Imagine it’s 30 years from now.
A mother is with her son in the Apple-Holographic-Museum-Of-Almost-Everything-That-Did-Exist-One-Time-Or-Another. The bratty little tyke is walking round a display, scratching his pimply head.
“What is it Ma?”
“Says here, it’s a book, son.”
“What’s a book, Ma?”
“Well, people used to read them, like turn the pages and stuff.”
“With their fingers.”
And then they fall about laughing a bit like the Smash aliens (remember them?) until they go onto the next exhibit which is an exercise bike and a stuffed penguin. Whether you like it or not, this is the final resting place of the book.
I hear you scream. Yes, I do. From the confines of my ivory tower, I hear and feel your pain.
So, all you hard copy book lovers, here’s the kick in the teeth and the proof. Bookshops are ALREADY beginning to disappear and soon they will be no more. It’s true. The time is fast approaching when you will be unable to visit your favourite bookshop and browse for hours on end before leaving with your precious copy of the latest Bill Patterson.
Their time has come and we should wave bookshops goodbye with a tear in our eyes and try to retain some of our dignity.
So where does that leave books themselves? I don’t mean books in that sense, I mean the physical entity with its pretty cover and nicely printed pages? You know, those things that fill your BOOKcase. The hardcopy.
Well, they’re going too.
The rise of the electronic book
I know some of you are scoffing already. You, the ones who sit in front of the fire with your trusty copy of To Kill a Mockingbird. Yes you. Don’t scoff. Think on this future possibility:
- Bookshops have gone. Nowhere left to spend your rainy lunchtimes
- Places like Amazon are the only place you can browse for and buy books and you have to do it online
- It costs money to store and send these weighty tomes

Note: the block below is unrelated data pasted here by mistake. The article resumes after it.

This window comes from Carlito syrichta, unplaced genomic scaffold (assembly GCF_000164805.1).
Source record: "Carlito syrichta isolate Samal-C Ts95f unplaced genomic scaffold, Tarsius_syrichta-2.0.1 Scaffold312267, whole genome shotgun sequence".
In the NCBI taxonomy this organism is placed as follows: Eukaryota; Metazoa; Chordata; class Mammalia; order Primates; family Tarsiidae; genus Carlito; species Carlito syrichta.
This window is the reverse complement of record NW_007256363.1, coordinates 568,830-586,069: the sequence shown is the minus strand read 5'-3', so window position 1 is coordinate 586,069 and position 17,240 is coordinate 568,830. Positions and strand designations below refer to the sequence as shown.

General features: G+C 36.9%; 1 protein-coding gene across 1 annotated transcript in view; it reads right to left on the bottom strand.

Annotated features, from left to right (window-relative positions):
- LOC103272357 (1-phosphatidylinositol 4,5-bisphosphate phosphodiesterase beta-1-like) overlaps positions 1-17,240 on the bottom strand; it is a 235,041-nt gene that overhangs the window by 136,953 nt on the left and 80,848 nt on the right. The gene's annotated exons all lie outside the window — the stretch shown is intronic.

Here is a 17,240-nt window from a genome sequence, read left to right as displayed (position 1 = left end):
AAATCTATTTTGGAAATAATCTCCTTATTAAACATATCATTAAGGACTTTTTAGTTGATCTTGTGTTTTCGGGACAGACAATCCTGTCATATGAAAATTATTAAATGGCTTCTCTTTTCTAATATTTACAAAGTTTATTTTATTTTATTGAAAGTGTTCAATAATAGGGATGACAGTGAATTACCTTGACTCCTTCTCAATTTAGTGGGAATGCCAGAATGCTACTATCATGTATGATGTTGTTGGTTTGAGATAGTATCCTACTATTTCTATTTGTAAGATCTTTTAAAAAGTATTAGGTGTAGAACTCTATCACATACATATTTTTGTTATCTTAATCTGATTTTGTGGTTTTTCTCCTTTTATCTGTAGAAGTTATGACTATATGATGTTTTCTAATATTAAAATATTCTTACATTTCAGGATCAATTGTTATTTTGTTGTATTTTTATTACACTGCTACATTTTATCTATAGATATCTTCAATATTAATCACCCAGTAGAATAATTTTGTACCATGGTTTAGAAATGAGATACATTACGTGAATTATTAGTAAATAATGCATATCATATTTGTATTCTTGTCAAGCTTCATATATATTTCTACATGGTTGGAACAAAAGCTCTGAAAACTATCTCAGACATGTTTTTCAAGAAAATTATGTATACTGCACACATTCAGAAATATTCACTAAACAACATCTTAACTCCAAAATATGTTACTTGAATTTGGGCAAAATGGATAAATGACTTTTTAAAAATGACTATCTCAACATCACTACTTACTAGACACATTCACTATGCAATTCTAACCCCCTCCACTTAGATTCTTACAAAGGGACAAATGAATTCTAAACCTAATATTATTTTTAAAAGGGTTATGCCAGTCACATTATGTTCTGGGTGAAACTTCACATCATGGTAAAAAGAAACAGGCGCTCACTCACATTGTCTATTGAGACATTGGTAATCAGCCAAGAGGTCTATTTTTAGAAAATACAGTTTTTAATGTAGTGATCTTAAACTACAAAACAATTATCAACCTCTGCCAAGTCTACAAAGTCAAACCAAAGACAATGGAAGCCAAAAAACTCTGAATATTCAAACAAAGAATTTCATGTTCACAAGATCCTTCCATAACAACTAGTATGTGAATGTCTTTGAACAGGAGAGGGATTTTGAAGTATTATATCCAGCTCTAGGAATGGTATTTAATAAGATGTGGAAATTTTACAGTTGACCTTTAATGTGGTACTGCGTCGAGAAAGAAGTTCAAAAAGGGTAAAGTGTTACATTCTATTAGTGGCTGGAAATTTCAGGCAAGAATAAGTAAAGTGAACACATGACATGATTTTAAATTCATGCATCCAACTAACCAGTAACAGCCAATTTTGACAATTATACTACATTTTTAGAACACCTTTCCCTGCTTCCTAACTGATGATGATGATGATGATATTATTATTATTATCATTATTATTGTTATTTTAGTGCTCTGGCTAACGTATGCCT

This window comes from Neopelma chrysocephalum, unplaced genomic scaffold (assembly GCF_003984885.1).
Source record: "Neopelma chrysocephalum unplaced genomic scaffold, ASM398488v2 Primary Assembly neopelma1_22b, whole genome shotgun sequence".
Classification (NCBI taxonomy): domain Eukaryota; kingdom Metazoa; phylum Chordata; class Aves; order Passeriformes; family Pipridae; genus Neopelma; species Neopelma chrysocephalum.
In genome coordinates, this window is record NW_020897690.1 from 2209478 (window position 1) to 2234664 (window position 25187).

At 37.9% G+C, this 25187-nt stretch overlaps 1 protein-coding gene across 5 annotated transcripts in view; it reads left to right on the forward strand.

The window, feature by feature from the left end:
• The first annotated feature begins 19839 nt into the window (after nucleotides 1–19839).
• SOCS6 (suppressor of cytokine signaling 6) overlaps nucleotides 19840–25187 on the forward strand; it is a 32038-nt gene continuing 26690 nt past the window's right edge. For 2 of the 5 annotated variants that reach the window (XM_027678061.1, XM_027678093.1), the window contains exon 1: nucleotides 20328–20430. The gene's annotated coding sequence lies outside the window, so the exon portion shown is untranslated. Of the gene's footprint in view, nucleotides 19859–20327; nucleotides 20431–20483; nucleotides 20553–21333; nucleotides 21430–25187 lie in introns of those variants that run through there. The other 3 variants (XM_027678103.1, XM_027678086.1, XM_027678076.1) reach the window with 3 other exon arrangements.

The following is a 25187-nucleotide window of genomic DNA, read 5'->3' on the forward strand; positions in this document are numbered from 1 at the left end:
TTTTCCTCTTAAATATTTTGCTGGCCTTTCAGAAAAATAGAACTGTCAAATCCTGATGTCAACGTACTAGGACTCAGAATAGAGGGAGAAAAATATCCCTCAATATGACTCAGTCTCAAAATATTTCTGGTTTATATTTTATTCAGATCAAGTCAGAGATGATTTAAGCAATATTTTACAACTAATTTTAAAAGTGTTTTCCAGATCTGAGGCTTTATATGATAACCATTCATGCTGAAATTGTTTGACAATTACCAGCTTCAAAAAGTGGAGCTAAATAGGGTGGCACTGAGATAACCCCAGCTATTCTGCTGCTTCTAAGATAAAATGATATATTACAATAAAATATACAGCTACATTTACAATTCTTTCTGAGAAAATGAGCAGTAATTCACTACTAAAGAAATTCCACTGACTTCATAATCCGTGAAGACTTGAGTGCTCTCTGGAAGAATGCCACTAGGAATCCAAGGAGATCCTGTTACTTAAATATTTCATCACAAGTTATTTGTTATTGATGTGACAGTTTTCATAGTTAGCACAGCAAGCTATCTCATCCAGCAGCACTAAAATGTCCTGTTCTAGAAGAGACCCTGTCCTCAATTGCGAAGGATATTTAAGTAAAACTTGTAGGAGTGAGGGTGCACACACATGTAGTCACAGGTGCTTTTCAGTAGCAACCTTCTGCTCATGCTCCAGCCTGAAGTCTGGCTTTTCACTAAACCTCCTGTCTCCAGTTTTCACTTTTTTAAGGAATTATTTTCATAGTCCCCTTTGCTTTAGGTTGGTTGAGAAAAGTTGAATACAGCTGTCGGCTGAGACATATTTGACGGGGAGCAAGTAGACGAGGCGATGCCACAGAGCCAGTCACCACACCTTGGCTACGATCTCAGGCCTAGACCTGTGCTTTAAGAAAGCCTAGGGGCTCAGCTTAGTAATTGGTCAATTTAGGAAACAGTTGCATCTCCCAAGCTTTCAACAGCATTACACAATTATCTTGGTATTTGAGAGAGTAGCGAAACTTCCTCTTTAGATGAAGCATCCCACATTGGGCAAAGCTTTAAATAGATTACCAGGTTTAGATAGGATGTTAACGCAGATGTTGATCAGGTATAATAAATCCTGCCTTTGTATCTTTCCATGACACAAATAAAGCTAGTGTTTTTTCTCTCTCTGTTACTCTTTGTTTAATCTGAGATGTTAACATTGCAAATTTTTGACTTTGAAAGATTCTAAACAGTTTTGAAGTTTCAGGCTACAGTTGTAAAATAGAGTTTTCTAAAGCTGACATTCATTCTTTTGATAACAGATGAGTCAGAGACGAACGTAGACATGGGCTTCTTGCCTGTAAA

- Amazon and other companies think it would be pretty neat if we could have the book at home already (eg, Kindle, iPad) and then they could just send the damn thing over to you for half the cost via the digital superhighway
They are going to decide that we no longer need physical books. And publishers will see the outlay to produce real books as an unnecessary expense. Don’t believe me? Think people will be resistant to electronic books?
Don’t be too sure.
Think of all the trees you could save.
There are a couple of things that will finally signal the death knell of the physical book and that is the price of readers coming down and the agreement of a set format (ah, bring back the days of BETAMAX). Both of these things will, eventually, come to pass.
Once these issues are behind us, the hardcopy book will be at the point of no return. Unless the digital world crashes and, you have to admit, that’s as likely as a worldwide banking crisis, the end is, most definitely, nigh.
But don’t mourn the demise of the real book. It opens up a strange new world for us authors, and while it will take a little getting used to, will provide us with brand new opportunities to have our voices heard.
We just won’t be sitting at a book signing in Waterstone’s.
And in 30 years time we may be sat toothlessly grinning at our grandchildren and boring them about how we used to carry around big wads of paper with stories on them.
And what’s inside is going to change too
The rule is that if a thing is around long enough, sooner or later it’s going to become extinct. And this, my friends, is the case for the content of the book too. It’s about to be hammered into extinction and there’s nothing we can do about it.
Your screams grow louder…Nooooooo!!!
But Apple are already talking about embedding extras in electronic novels – you know the kind of thing, videos, voice-overs…I kid you not. The novel format will change and that’s pretty scary. Because once you start messing with the old formula, sooner or later you’re going to end up with something totally different.
A novel that suddenly breaks into song? Writing that links to additional background information about the characters? Interactive forums that decide the outcome of the book? Advertising embedded in the text?
Just as we are all beginning to believe that we have a chance – that the high ground has been wrestled away from the demagogic publishers and agents – the rules are about to change.
You will need a brave heart.
Change is happening quickly. There is another seismic shift on the way. You can resist for a while, but there’s nothing you can really do to stop it. You will need to be adaptable. You will need to keep your eyes on things.
And maybe, just maybe, you’ll come out the other side and blink at this brave new world and come to believe that it is good.
So what’s your take on the creative revolution? Is it going to change anything? Does it scare you? Excite you? Let the world know in the usual way. Go to town on the comments section below.